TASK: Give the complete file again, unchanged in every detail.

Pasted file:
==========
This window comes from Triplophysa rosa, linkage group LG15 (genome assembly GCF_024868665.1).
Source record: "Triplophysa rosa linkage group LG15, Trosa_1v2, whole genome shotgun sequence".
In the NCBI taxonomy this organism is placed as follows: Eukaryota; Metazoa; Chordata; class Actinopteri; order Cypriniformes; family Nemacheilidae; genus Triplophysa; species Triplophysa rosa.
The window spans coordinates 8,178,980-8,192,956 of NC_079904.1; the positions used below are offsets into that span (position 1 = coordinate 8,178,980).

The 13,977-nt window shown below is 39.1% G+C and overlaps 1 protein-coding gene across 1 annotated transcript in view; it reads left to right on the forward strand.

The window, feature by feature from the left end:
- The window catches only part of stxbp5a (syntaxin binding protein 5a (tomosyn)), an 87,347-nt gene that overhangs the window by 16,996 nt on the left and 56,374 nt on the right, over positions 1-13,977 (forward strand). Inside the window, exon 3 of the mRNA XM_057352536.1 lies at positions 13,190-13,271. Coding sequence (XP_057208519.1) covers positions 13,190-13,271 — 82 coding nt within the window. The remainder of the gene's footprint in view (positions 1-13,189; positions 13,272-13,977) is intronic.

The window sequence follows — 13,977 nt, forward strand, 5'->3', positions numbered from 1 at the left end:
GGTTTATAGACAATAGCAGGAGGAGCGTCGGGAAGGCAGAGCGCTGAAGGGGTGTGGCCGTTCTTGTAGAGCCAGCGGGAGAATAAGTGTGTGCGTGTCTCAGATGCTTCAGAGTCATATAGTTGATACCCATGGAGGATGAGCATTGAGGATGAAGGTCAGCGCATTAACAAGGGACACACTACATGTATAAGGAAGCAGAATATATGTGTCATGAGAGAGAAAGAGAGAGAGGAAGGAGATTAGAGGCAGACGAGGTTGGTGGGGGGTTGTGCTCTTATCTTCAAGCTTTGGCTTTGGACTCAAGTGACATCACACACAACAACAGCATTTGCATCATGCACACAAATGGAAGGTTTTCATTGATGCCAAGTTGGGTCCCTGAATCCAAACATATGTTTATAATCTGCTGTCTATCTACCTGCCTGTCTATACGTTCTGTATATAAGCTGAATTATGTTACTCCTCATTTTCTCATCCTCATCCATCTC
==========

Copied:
This window comes from Triplophysa rosa, linkage group LG15 (genome assembly GCF_024868665.1).
Source record: "Triplophysa rosa linkage group LG15, Trosa_1v2, whole genome shotgun sequence".
In the NCBI taxonomy this organism is placed as follows: Eukaryota; Metazoa; Chordata; class Actinopteri; order Cypriniformes; family Nemacheilidae; genus Triplophysa; species Triplophysa rosa.
The window spans coordinates 8,178,980-8,192,956 of NC_079904.1; the positions used below are offsets into that span (position 1 = coordinate 8,178,980).

The 13,977-nt window shown below is 39.1% G+C and overlaps 1 protein-coding gene across 1 annotated transcript in view; it reads left to right on the forward strand.

The window, feature by feature from the left end:
- The window catches only part of stxbp5a (syntaxin binding protein 5a (tomosyn)), an 87,347-nt gene that overhangs the window by 16,996 nt on the left and 56,374 nt on the right, over positions 1-13,977 (forward strand). Inside the window, exon 3 of the mRNA XM_057352536.1 lies at positions 13,190-13,271. Coding sequence (XP_057208519.1) covers positions 13,190-13,271 — 82 coding nt within the window. The remainder of the gene's footprint in view (positions 1-13,189; positions 13,272-13,977) is intronic.

The window sequence follows — 13,977 nt, forward strand, 5'->3', positions numbered from 1 at the left end:
GGTTTATAGACAATAGCAGGAGGAGCGTCGGGAAGGCAGAGCGCTGAAGGGGTGTGGCCGTTCTTGTAGAGCCAGCGGGAGAATAAGTGTGTGCGTGTCTCAGATGCTTCAGAGTCATATAGTTGATACCCATGGAGGATGAGCATTGAGGATGAAGGTCAGCGCATTAACAAGGGACACACTACATGTATAAGGAAGCAGAATATATGTGTCATGAGAGAGAAAGAGAGAGAGGAAGGAGATTAGAGGCAGACGAGGTTGGTGGGGGGTTGTGCTCTTATCTTCAAGCTTTGGCTTTGGACTCAAGTGACATCACACACAACAACAGCATTTGCATCATGCACACAAATGGAAGGTTTTCATTGATGCCAAGTTGGGTCCCTGAATCCAAACATATGTTTATAATCTGCTGTCTATCTACCTGCCTGTCTATACGTTCTGTATATAAGCTGAATTATGTTACTCCTCATTTTCTCATCCTCATCCATCTC